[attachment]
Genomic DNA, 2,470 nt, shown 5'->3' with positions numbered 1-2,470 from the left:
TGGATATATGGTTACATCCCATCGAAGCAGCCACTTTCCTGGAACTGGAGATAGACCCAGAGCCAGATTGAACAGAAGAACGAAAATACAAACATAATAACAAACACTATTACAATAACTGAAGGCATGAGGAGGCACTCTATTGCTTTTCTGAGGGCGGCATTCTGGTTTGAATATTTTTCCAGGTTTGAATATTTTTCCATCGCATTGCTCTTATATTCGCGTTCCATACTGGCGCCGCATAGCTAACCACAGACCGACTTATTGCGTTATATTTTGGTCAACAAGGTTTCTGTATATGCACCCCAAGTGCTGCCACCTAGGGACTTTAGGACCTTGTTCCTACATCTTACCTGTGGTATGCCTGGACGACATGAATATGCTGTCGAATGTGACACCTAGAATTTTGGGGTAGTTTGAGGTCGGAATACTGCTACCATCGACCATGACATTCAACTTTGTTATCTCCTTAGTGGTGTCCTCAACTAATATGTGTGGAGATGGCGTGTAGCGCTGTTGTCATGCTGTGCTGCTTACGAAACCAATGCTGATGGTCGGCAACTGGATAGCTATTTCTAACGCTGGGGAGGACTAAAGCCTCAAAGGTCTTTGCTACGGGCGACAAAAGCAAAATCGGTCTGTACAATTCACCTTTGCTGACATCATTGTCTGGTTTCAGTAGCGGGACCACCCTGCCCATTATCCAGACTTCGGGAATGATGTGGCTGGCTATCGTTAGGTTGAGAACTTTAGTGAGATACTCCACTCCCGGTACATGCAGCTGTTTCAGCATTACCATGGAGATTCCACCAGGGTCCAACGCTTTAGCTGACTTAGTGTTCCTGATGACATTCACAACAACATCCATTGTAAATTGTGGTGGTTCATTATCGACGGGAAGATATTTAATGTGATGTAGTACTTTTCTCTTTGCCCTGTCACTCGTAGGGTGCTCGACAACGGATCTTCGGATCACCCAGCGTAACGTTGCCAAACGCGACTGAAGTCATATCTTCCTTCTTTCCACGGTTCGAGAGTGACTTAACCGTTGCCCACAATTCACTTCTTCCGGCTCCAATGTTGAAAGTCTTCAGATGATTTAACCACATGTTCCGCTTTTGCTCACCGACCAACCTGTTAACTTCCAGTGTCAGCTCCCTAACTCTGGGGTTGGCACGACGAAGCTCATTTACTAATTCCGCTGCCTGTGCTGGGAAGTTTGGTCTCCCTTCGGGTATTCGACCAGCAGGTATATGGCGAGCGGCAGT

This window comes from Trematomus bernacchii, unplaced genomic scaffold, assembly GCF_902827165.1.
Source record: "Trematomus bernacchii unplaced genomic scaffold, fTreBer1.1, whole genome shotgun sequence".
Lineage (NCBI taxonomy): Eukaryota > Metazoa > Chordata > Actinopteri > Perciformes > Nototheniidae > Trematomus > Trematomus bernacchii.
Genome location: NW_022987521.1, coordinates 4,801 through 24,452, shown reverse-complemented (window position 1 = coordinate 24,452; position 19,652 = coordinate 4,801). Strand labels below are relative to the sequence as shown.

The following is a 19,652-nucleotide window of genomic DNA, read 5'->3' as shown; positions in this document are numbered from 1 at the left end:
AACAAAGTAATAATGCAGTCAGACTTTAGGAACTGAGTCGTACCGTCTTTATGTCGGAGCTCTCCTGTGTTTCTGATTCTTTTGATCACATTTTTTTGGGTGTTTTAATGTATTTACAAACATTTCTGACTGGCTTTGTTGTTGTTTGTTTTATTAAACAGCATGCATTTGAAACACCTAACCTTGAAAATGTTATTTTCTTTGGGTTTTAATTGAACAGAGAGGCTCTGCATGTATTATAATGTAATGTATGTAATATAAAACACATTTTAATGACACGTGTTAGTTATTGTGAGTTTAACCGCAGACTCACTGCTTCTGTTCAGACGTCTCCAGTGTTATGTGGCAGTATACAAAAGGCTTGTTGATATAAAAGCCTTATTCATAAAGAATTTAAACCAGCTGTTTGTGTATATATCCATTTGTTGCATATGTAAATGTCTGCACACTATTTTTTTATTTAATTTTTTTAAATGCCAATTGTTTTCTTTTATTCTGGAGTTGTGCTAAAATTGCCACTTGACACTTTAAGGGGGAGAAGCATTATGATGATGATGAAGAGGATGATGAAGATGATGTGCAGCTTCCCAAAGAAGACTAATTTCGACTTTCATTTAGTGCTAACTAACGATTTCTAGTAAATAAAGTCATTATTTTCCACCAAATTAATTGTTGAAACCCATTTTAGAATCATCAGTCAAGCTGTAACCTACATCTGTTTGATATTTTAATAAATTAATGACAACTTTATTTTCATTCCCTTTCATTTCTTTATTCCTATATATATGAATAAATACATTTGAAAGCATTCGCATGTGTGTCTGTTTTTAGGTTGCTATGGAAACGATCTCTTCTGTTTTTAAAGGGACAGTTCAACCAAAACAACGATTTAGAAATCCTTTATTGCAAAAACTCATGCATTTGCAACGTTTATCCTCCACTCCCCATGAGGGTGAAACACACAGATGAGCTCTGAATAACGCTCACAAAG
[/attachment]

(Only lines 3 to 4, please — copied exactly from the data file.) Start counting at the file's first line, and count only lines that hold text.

This window comes from Trematomus bernacchii, unplaced genomic scaffold, assembly GCF_902827165.1.
Source record: "Trematomus bernacchii unplaced genomic scaffold, fTreBer1.1, whole genome shotgun sequence".